Boston Bombing Suspect Allegedly Knew His Brother Participated in Triple Homicide

Originally published on October 13, 2014, at NationofChange.org

According to a recent motion to compel discovery, the attorneys for Boston bombing suspect Dzhokhar Tsarnaev have requested the production of evidence revealing Tsarnaev knew his older brother, Tamerlan, had participated in a 2011 triple homicide in Waltham, Massachusetts. Claiming the revelations could potentially harm the open homicide investigation, prosecutors have refused to provide the evidence to the defense.

Instead of defending Tsarnaev’s possible innocence, attorneys for the surviving Boston bombing suspect seek to establish Tamerlan’s radicalization and psychological dominance over his susceptible younger brother. By proving that Tsarnaev knew of Tamerlan’s involvement in the Waltham triple murder, the defense will be able to argue that Tamerlan used fear and intimidation to coerce his little brother into committing the Boston Marathon bombings.

On September 12, 2011, the bodies of three MMA fighters were found with their throats slashed in Waltham, Massachusetts. Brendan Mess, Erik Weissman, and Raphael Teken had been murdered inside Mess’ apartment. Their bodies were covered in marijuana, and investigators discovered $5,000 in cash at the crime scene.

Although nobody has been charged with the murders, FBI agent Aaron McFarlane along with Massachusetts State Troopers Curtis Cinelli and Joel Gagne confronted Tamerlan’s friend, Ibragim Todashev, in his apartment and shot him to death during the interrogation. After eight hours of interrogation on May 22, 2013, Todashev allegedly began writing a confession implicating his and Tamerlan’s involvement in the brutal murders. After Gagne stepped outside, Agent McFarlane claimed Todashev suddenly overturned a table, grabbed a weapon, and attempted to assault them.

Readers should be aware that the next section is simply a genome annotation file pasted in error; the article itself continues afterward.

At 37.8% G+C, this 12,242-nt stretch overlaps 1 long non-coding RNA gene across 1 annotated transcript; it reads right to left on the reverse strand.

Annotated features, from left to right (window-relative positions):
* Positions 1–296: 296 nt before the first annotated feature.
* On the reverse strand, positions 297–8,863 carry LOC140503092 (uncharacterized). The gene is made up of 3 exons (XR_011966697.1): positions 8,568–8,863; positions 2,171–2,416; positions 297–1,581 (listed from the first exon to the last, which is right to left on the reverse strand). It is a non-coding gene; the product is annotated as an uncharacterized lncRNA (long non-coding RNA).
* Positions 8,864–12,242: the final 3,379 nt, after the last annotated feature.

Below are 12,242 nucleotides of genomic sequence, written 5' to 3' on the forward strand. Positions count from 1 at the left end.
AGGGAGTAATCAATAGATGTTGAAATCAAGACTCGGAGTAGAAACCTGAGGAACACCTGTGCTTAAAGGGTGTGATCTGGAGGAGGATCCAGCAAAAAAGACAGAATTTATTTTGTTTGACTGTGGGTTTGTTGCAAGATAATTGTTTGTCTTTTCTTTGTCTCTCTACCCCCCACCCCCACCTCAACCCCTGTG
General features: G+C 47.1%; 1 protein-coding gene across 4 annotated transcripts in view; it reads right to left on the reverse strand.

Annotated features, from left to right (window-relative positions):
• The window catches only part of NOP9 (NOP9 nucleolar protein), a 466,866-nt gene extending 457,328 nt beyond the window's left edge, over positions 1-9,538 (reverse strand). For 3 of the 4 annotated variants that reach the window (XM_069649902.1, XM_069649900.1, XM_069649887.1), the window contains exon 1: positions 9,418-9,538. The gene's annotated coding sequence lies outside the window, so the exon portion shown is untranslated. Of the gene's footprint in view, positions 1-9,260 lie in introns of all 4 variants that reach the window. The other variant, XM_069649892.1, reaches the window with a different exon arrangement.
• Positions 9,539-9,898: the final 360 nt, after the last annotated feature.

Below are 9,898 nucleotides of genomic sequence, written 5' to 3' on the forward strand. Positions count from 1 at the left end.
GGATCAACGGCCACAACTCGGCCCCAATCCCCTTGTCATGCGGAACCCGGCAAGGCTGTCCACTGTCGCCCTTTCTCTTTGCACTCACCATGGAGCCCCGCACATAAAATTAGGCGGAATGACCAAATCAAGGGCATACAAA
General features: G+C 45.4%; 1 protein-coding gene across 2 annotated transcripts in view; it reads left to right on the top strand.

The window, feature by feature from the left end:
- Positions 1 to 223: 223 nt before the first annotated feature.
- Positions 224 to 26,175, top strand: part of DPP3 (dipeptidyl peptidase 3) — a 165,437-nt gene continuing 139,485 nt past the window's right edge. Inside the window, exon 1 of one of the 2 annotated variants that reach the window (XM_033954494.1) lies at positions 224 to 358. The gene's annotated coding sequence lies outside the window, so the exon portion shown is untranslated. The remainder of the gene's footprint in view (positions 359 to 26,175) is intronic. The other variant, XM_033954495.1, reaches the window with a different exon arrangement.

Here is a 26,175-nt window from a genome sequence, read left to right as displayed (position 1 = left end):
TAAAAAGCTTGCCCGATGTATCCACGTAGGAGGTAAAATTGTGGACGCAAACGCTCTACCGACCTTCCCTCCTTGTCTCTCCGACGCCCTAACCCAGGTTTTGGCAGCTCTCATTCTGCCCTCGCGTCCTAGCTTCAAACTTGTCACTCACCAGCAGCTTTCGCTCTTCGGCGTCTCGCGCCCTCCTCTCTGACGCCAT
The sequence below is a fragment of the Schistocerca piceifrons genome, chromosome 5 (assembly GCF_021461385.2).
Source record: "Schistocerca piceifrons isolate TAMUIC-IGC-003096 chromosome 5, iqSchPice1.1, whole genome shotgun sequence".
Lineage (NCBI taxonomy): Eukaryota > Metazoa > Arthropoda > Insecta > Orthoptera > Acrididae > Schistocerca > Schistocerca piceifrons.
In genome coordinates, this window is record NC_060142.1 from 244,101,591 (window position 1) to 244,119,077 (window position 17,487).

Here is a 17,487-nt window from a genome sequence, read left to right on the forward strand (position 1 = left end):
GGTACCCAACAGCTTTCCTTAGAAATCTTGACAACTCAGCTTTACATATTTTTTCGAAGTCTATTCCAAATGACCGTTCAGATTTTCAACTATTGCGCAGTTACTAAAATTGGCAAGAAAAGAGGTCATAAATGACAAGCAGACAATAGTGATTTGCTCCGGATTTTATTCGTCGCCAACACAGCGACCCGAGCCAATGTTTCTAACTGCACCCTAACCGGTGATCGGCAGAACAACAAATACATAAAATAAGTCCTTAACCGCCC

According to the suppressed autopsy report, Deputy Chief Medical Examiner Gary Utz determined Todashev had been shot three times in the back, twice in the left arm, once in the chest, and a bullet to the head.

Initial reports stated Todashev had been wielding a knife when Agent McFarlane was forced to shoot him 7 times. Then the knife became a metal pole. In later reports, they believed Todashev had threatened the FBI agent with a broomstick or a Banzai ceremonial sword. Law enforcement officials later recanted their stories admitting Todashev had been unarmed during the encounter. In State Attorney Jeffrey Ashton’s report, McFarlane asserted Todashev had been holding a broomstick at the time of his death.

Before joining the FBI, McFarlane had been a police officer at the Oakland Police Department in California. During that time, McFarlane had been the subject of four internal affairs investigations, two police brutality lawsuits, and pled the Fifth at a police corruption trial. McFarlane later testified under immunity for the defense of four Oakland police officers charged with excessive force, kidnapping people, planting evidence, making false arrests, and falsifying police reports. Although no one was convicted, the city fired the four officers and paid $10.9 million to settle the federal lawsuit.